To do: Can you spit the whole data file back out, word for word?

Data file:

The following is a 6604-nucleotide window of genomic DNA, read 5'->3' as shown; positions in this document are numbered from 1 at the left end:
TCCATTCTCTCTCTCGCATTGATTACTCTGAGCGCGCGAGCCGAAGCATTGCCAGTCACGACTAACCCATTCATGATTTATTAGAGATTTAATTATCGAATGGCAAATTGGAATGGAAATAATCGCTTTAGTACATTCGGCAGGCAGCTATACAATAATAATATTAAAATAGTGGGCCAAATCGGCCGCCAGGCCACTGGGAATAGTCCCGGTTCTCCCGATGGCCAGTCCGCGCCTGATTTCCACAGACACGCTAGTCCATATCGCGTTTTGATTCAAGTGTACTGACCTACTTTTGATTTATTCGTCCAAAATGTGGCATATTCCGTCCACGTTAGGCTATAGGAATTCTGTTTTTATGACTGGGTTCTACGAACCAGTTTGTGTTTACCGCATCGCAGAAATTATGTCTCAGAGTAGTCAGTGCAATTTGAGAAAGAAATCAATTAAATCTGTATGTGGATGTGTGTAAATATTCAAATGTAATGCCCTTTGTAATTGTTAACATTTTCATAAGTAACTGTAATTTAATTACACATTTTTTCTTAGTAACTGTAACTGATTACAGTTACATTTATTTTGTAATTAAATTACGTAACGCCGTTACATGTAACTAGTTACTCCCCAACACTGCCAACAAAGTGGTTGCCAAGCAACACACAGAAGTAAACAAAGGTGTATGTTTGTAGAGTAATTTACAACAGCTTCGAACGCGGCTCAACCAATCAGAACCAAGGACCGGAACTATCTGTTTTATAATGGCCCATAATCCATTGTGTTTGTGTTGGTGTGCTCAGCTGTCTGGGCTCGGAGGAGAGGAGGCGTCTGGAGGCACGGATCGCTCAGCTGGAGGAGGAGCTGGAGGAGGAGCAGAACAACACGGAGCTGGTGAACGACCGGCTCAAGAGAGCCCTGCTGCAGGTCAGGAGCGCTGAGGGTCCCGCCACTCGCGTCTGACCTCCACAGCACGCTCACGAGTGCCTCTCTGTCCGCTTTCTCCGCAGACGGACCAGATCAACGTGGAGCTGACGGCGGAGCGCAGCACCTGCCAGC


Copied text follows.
The following is a 6604-nucleotide window of genomic DNA, read 5'->3' as shown; positions in this document are numbered from 1 at the left end:
TCCATTCTCTCTCTCGCATTGATTACTCTGAGCGCGCGAGCCGAAGCATTGCCAGTCACGACTAACCCATTCATGATTTATTAGAGATTTAATTATCGAATGGCAAATTGGAATGGAAATAATCGCTTTAGTACATTCGGCAGGCAGCTATACAATAATAATATTAAAATAGTGGGCCAAATCGGCCGCCAGGCCACTGGGAATAGTCCCGGTTCTCCCGATGGCCAGTCCGCGCCTGATTTCCACAGACACGCTAGTCCATATCGCGTTTTGATTCAAGTGTACTGACCTACTTTTGATTTATTCGTCCAAAATGTGGCATATTCCGTCCACGTTAGGCTATAGGAATTCTGTTTTTATGACTGGGTTCTACGAACCAGTTTGTGTTTACCGCATCGCAGAAATTATGTCTCAGAGTAGTCAGTGCAATTTGAGAAAGAAATCAATTAAATCTGTATGTGGATGTGTGTAAATATTCAAATGTAATGCCCTTTGTAATTGTTAACATTTTCATAAGTAACTGTAATTTAATTACACATTTTTTCTTAGTAACTGTAACTGATTACAGTTACATTTATTTTGTAATTAAATTACGTAACGCCGTTACATGTAACTAGTTACTCCCCAACACTGCCAACAAAGTGGTTGCCAAGCAACACACAGAAGTAAACAAAGGTGTATGTTTGTAGAGTAATTTACAACAGCTTCGAACGCGGCTCAACCAATCAGAACCAAGGACCGGAACTATCTGTTTTATAATGGCCCATAATCCATTGTGTTTGTGTTGGTGTGCTCAGCTGTCTGGGCTCGGAGGAGAGGAGGCGTCTGGAGGCACGGATCGCTCAGCTGGAGGAGGAGCTGGAGGAGGAGCAGAACAACACGGAGCTGGTGAACGACCGGCTCAAGAGAGCCCTGCTGCAGGTCAGGAGCGCTGAGGGTCCCGCCACTCGCGTCTGACCTCCACAGCACGCTCACGAGTGCCTCTCTGTCCGCTTTCTCCGCAGACGGACCAGATCAACGTGGAGCTGACGGCGGAGCGCAGCACCTGCCAGC